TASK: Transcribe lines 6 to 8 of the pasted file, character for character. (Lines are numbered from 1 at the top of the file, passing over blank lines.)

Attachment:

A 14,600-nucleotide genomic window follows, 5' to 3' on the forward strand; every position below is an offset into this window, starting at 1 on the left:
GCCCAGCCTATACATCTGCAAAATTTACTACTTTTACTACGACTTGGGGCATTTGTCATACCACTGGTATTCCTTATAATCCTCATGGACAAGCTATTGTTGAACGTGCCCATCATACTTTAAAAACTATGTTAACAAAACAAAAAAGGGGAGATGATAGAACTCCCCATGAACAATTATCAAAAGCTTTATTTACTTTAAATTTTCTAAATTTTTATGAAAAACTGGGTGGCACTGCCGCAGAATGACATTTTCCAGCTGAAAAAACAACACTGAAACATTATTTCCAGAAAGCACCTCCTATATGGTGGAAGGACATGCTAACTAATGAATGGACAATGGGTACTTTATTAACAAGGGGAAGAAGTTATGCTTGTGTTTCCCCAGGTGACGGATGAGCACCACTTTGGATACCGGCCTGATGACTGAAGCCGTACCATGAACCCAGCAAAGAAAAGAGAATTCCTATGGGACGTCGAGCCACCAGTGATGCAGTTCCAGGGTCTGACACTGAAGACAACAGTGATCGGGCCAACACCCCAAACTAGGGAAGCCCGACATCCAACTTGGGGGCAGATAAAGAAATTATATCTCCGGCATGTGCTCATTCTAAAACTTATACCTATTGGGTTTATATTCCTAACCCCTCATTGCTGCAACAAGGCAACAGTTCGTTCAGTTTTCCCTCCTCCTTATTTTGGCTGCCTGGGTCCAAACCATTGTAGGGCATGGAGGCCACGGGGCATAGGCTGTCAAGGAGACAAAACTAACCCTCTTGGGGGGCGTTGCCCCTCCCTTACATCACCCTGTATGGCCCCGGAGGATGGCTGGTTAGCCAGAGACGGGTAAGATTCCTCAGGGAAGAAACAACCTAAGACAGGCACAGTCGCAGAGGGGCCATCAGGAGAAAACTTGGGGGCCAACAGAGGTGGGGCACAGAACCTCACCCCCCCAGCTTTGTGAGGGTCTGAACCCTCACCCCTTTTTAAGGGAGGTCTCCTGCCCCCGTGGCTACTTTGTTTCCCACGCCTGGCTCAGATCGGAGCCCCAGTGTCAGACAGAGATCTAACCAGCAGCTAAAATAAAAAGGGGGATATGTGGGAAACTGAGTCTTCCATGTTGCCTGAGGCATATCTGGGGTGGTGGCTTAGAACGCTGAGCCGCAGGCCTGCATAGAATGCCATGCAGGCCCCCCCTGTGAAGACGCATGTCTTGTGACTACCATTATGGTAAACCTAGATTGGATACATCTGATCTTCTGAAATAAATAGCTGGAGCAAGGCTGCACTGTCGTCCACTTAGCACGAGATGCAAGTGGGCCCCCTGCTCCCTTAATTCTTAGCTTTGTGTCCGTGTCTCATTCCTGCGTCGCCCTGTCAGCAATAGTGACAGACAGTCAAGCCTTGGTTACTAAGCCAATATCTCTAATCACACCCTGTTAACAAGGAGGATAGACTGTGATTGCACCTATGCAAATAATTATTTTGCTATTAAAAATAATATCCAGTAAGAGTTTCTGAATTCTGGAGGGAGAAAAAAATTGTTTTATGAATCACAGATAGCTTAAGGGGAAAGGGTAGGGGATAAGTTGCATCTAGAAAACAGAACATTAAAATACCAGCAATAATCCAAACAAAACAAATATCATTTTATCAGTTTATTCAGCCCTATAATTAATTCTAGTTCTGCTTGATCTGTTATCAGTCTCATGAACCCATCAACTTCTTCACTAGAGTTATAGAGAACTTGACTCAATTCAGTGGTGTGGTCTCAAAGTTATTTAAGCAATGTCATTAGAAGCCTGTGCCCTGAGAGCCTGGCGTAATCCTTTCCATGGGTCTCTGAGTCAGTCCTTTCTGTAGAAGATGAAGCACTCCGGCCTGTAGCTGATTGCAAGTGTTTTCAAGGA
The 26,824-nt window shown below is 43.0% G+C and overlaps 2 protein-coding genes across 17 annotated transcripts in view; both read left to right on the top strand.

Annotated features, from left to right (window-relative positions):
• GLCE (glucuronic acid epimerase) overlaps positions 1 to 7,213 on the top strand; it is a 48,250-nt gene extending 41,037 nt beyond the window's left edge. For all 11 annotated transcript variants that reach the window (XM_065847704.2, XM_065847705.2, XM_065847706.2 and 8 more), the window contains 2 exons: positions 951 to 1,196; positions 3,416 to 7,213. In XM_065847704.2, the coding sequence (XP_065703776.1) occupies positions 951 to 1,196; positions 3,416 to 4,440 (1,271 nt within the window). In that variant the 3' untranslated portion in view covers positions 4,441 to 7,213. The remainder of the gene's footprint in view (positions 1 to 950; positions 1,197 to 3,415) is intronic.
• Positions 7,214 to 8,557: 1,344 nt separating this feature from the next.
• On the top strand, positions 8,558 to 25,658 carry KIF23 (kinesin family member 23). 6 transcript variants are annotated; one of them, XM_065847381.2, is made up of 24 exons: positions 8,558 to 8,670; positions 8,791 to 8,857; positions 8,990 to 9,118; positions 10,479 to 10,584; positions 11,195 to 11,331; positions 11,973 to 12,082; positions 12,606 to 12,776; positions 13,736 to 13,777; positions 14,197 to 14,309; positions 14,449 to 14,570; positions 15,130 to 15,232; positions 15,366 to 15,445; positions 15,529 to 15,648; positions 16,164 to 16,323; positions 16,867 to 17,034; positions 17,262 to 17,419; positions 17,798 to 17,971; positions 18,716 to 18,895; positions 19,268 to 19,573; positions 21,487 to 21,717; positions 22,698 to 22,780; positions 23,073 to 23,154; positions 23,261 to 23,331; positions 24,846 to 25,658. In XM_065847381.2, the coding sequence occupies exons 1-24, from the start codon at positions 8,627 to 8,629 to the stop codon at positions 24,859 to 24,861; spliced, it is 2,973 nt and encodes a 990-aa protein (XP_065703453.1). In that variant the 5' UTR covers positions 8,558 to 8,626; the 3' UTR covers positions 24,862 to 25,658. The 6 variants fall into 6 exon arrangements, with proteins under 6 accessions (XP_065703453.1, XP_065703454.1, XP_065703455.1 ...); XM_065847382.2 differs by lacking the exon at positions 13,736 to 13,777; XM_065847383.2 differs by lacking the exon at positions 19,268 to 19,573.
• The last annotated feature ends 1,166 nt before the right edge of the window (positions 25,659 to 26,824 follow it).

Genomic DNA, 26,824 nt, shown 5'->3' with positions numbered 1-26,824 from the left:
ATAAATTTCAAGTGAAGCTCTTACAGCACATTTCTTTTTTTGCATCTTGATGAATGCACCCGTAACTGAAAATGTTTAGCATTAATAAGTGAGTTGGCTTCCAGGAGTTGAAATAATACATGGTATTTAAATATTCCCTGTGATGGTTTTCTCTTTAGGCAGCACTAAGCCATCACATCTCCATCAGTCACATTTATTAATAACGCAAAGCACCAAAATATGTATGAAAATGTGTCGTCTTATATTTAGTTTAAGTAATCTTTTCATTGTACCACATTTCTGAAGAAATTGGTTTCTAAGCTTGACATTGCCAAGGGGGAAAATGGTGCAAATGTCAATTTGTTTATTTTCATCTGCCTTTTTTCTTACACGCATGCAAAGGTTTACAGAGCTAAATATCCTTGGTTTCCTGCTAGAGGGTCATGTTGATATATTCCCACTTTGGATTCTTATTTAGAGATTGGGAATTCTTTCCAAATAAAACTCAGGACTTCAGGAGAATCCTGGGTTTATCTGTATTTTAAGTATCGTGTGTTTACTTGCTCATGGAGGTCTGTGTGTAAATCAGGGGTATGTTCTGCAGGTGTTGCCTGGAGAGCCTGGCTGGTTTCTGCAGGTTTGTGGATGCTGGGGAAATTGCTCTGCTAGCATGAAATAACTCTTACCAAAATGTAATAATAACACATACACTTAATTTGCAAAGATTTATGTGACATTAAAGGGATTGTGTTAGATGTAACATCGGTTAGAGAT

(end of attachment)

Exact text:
• Positions 7,214 to 8,557: 1,344 nt separating this feature from the next.
• On the top strand, positions 8,558 to 25,658 carry KIF23 (kinesin family member 23). 6 transcript variants are annotated; one of them, XM_065847381.2, is made up of 24 exons: positions 8,558 to 8,670; positions 8,791 to 8,857; positions 8,990 to 9,118; positions 10,479 to 10,584; positions 11,195 to 11,331; positions 11,973 to 12,082; positions 12,606 to 12,776; positions 13,736 to 13,777; positions 14,197 to 14,309; positions 14,449 to 14,570; positions 15,130 to 15,232; positions 15,366 to 15,445; positions 15,529 to 15,648; positions 16,164 to 16,323; positions 16,867 to 17,034; positions 17,262 to 17,419; positions 17,798 to 17,971; positions 18,716 to 18,895; positions 19,268 to 19,573; positions 21,487 to 21,717; positions 22,698 to 22,780; positions 23,073 to 23,154; positions 23,261 to 23,331; positions 24,846 to 25,658. In XM_065847381.2, the coding sequence occupies exons 1-24, from the start codon at positions 8,627 to 8,629 to the stop codon at positions 24,859 to 24,861; spliced, it is 2,973 nt and encodes a 990-aa protein (XP_065703453.1). In that variant the 5' UTR covers positions 8,558 to 8,626; the 3' UTR covers positions 24,862 to 25,658. The 6 variants fall into 6 exon arrangements, with proteins under 6 accessions (XP_065703453.1, XP_065703454.1, XP_065703455.1 ...); XM_065847382.2 differs by lacking the exon at positions 13,736 to 13,777; XM_065847383.2 differs by lacking the exon at positions 19,268 to 19,573.
• The last annotated feature ends 1,166 nt before the right edge of the window (positions 25,659 to 26,824 follow it).